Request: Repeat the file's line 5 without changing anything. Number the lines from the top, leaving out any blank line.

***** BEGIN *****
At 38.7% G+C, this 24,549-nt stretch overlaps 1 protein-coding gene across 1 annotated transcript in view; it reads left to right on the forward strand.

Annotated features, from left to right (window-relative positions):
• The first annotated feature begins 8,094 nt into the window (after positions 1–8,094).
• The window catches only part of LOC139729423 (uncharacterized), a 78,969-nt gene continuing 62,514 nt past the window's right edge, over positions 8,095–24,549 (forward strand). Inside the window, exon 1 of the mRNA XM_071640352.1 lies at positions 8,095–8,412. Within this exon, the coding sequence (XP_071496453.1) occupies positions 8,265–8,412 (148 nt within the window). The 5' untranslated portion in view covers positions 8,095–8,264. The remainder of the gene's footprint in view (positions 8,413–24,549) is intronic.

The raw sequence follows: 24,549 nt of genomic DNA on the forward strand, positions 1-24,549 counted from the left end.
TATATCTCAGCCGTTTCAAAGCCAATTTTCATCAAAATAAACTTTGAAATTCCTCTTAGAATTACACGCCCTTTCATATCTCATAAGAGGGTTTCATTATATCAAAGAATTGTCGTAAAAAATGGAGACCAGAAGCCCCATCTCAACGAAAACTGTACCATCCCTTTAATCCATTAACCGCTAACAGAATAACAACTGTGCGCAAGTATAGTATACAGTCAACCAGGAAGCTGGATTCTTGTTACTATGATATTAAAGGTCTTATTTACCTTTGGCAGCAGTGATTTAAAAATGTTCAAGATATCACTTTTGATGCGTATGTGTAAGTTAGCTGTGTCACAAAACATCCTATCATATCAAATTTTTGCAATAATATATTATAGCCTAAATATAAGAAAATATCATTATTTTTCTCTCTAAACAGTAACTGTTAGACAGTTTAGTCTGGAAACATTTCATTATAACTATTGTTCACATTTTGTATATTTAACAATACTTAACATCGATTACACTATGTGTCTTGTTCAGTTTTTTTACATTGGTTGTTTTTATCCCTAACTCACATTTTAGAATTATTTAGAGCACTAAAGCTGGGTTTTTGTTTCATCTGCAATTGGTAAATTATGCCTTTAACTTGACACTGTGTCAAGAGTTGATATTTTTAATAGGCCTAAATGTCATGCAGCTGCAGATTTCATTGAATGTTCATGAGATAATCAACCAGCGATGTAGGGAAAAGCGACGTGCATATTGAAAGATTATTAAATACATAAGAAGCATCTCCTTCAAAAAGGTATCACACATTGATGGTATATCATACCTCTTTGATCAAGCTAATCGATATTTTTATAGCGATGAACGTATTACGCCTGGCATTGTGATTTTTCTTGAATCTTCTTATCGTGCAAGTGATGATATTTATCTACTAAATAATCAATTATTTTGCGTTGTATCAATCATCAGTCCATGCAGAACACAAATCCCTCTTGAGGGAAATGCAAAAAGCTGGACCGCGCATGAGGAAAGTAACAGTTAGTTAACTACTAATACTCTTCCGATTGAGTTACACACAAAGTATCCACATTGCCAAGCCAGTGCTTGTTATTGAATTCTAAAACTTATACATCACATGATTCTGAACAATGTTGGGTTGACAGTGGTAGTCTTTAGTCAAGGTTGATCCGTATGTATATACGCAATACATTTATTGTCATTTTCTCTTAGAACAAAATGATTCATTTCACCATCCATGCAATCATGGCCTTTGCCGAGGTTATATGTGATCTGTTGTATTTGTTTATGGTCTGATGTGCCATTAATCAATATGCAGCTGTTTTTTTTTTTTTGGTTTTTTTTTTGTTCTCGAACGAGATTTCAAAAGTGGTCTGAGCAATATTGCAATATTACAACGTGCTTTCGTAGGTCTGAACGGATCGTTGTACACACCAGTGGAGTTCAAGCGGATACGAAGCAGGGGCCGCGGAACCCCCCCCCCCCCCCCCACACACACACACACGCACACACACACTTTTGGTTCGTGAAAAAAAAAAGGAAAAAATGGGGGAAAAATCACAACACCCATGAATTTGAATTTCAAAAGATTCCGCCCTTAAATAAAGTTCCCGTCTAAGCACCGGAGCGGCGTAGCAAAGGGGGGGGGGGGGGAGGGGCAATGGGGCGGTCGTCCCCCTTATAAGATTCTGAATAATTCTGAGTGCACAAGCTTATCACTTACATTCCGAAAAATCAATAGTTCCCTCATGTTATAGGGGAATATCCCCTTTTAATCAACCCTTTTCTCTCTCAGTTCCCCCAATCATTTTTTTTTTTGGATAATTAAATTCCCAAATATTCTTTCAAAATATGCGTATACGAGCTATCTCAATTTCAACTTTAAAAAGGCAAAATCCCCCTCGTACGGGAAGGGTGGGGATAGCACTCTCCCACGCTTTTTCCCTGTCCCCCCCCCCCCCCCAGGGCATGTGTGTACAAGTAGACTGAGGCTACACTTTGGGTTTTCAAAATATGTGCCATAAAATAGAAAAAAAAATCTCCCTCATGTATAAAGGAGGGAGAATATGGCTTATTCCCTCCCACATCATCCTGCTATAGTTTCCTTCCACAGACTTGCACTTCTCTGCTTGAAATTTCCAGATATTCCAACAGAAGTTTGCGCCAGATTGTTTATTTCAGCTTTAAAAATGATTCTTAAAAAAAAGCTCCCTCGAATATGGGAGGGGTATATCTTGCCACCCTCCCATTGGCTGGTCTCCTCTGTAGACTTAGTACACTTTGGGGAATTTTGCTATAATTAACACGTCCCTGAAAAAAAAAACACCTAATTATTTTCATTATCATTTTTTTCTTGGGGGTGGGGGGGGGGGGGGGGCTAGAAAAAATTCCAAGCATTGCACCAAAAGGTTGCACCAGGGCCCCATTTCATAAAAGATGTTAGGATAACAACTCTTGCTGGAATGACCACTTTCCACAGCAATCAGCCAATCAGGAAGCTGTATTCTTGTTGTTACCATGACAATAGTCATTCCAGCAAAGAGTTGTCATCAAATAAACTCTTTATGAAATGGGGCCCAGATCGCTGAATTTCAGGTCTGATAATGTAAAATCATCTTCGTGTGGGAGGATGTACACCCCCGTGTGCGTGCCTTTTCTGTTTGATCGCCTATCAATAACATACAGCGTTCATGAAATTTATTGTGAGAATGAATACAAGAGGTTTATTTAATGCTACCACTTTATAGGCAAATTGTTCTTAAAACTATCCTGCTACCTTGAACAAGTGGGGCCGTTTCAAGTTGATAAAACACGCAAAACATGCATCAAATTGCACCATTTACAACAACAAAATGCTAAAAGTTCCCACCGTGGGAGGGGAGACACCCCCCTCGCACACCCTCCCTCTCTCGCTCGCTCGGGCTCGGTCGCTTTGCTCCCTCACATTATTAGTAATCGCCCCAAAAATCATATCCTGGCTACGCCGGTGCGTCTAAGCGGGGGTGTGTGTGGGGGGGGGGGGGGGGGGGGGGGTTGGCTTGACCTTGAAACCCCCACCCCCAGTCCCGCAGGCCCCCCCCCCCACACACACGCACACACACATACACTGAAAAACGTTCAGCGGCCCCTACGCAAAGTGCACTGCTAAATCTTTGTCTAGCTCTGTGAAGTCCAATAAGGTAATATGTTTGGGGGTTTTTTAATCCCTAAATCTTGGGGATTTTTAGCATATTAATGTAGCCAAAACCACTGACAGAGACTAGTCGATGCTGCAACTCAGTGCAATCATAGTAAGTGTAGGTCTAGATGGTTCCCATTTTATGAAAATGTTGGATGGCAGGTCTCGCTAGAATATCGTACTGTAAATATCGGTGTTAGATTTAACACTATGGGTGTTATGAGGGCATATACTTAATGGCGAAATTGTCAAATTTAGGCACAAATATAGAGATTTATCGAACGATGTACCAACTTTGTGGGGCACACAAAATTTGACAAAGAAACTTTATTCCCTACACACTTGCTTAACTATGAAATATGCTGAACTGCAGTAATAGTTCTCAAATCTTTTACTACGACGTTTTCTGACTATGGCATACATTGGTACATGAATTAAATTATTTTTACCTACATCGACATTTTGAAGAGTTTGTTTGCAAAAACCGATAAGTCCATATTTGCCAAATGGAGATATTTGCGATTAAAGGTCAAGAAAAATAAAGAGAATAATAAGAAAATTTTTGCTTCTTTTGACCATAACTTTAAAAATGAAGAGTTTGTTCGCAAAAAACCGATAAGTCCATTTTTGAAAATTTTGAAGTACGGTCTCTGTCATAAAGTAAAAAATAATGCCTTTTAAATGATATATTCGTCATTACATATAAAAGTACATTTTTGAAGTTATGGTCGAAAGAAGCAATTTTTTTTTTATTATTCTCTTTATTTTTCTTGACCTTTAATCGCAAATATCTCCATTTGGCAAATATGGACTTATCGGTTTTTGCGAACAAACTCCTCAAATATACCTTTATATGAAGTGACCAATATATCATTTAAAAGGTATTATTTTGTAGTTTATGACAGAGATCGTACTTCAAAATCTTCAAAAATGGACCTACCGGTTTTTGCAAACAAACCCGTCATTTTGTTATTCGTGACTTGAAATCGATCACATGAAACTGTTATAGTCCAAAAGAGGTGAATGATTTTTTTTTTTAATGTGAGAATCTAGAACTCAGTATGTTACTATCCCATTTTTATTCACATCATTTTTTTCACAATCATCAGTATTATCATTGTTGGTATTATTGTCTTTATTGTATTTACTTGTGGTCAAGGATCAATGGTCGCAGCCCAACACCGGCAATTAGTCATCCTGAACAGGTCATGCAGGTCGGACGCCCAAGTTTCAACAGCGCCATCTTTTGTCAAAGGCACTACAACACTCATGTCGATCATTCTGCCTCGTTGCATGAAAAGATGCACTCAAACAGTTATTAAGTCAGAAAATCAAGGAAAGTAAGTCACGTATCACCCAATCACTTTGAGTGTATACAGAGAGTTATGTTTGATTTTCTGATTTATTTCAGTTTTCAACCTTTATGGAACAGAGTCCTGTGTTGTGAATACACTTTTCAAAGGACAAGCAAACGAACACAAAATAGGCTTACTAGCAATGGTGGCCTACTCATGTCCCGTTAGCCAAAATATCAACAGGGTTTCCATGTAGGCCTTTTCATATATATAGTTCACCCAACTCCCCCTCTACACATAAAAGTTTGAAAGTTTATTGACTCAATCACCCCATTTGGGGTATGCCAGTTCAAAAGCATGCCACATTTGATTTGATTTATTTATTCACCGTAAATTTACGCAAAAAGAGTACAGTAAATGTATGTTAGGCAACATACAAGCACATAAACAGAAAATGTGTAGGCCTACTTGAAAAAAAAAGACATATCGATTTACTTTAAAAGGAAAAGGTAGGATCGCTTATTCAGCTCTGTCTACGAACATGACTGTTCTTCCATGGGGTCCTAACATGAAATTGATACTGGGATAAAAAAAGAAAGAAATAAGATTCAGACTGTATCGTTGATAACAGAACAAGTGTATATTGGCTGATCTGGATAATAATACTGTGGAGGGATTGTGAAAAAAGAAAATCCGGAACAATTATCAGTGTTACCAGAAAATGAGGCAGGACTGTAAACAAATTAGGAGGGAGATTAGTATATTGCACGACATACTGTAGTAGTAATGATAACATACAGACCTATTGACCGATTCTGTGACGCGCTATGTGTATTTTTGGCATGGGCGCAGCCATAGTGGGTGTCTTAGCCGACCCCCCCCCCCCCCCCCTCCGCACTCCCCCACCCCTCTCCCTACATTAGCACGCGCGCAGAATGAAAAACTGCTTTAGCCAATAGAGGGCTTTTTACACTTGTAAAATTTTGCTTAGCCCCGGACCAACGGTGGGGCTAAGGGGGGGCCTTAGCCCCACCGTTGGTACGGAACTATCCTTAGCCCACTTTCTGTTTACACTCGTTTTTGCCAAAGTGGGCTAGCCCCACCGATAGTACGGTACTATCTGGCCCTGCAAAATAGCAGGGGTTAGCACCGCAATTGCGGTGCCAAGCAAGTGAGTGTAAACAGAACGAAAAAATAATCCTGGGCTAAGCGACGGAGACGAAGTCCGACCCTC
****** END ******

The raw sequence follows: 24,549 nt of genomic DNA on the forward strand, positions 1-24,549 counted from the left end.